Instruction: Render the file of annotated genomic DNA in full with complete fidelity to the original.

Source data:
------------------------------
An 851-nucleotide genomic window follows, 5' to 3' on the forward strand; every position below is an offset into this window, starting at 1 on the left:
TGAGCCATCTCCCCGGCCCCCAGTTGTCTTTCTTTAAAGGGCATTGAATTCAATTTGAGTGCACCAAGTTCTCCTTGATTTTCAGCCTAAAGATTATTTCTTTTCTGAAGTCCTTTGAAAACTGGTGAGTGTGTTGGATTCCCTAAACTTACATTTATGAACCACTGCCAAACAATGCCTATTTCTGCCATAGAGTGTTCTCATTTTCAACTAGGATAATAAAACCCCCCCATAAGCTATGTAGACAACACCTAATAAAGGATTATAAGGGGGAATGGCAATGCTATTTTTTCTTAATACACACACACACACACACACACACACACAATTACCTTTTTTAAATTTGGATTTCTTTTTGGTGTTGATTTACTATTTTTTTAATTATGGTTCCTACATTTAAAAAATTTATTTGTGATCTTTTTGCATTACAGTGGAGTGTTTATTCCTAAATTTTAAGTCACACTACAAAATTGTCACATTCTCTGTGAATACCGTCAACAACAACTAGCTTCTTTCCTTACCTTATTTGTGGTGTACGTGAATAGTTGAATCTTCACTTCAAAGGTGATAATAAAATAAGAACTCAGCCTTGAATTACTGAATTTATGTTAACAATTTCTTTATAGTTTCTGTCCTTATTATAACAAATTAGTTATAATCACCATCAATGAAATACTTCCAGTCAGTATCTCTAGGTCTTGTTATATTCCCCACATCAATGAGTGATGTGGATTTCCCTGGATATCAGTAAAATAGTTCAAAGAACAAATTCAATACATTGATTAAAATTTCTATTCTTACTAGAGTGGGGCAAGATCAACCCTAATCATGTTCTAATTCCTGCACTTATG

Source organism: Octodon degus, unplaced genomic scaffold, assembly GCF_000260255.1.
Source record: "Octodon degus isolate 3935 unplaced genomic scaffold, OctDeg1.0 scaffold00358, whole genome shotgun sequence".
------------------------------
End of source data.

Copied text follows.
An 851-nucleotide genomic window follows, 5' to 3' on the forward strand; every position below is an offset into this window, starting at 1 on the left:
TGAGCCATCTCCCCGGCCCCCAGTTGTCTTTCTTTAAAGGGCATTGAATTCAATTTGAGTGCACCAAGTTCTCCTTGATTTTCAGCCTAAAGATTATTTCTTTTCTGAAGTCCTTTGAAAACTGGTGAGTGTGTTGGATTCCCTAAACTTACATTTATGAACCACTGCCAAACAATGCCTATTTCTGCCATAGAGTGTTCTCATTTTCAACTAGGATAATAAAACCCCCCCATAAGCTATGTAGACAACACCTAATAAAGGATTATAAGGGGGAATGGCAATGCTATTTTTTCTTAATACACACACACACACACACACACACACACAATTACCTTTTTTAAATTTGGATTTCTTTTTGGTGTTGATTTACTATTTTTTTAATTATGGTTCCTACATTTAAAAAATTTATTTGTGATCTTTTTGCATTACAGTGGAGTGTTTATTCCTAAATTTTAAGTCACACTACAAAATTGTCACATTCTCTGTGAATACCGTCAACAACAACTAGCTTCTTTCCTTACCTTATTTGTGGTGTACGTGAATAGTTGAATCTTCACTTCAAAGGTGATAATAAAATAAGAACTCAGCCTTGAATTACTGAATTTATGTTAACAATTTCTTTATAGTTTCTGTCCTTATTATAACAAATTAGTTATAATCACCATCAATGAAATACTTCCAGTCAGTATCTCTAGGTCTTGTTATATTCCCCACATCAATGAGTGATGTGGATTTCCCTGGATATCAGTAAAATAGTTCAAAGAACAAATTCAATACATTGATTAAAATTTCTATTCTTACTAGAGTGGGGCAAGATCAACCCTAATCATGTTCTAATTCCTGCACTTATG

Source organism: Octodon degus, unplaced genomic scaffold, assembly GCF_000260255.1.
Source record: "Octodon degus isolate 3935 unplaced genomic scaffold, OctDeg1.0 scaffold00358, whole genome shotgun sequence".